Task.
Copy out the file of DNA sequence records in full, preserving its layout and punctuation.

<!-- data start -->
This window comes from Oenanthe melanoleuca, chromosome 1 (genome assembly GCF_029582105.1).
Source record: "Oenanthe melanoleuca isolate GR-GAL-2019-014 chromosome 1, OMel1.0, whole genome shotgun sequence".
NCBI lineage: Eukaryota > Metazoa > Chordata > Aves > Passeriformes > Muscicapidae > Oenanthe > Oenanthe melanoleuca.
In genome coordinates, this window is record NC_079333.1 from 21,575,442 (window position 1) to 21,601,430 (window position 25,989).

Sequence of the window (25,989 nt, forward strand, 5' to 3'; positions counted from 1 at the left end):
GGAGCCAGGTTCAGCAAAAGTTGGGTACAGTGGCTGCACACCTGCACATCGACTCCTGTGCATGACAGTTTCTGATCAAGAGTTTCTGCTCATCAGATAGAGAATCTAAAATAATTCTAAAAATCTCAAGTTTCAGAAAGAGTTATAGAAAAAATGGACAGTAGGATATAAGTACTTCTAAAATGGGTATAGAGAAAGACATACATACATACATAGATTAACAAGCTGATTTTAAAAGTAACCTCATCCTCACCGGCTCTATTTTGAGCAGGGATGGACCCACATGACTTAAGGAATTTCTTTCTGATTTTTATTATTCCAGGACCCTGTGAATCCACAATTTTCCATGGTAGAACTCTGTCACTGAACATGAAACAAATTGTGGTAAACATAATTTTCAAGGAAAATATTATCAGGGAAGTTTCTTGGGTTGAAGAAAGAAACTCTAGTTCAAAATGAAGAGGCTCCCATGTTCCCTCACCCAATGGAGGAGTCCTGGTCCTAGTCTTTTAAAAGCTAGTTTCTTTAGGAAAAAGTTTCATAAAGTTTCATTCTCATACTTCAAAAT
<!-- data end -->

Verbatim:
This window comes from Oenanthe melanoleuca, chromosome 1 (genome assembly GCF_029582105.1).
Source record: "Oenanthe melanoleuca isolate GR-GAL-2019-014 chromosome 1, OMel1.0, whole genome shotgun sequence".
NCBI lineage: Eukaryota > Metazoa > Chordata > Aves > Passeriformes > Muscicapidae > Oenanthe > Oenanthe melanoleuca.
In genome coordinates, this window is record NC_079333.1 from 21,575,442 (window position 1) to 21,601,430 (window position 25,989).

Sequence of the window (25,989 nt, forward strand, 5' to 3'; positions counted from 1 at the left end):
GGAGCCAGGTTCAGCAAAAGTTGGGTACAGTGGCTGCACACCTGCACATCGACTCCTGTGCATGACAGTTTCTGATCAAGAGTTTCTGCTCATCAGATAGAGAATCTAAAATAATTCTAAAAATCTCAAGTTTCAGAAAGAGTTATAGAAAAAATGGACAGTAGGATATAAGTACTTCTAAAATGGGTATAGAGAAAGACATACATACATACATAGATTAACAAGCTGATTTTAAAAGTAACCTCATCCTCACCGGCTCTATTTTGAGCAGGGATGGACCCACATGACTTAAGGAATTTCTTTCTGATTTTTATTATTCCAGGACCCTGTGAATCCACAATTTTCCATGGTAGAACTCTGTCACTGAACATGAAACAAATTGTGGTAAACATAATTTTCAAGGAAAATATTATCAGGGAAGTTTCTTGGGTTGAAGAAAGAAACTCTAGTTCAAAATGAAGAGGCTCCCATGTTCCCTCACCCAATGGAGGAGTCCTGGTCCTAGTCTTTTAAAAGCTAGTTTCTTTAGGAAAAAGTTTCATAAAGTTTCATTCTCATACTTCAAAAT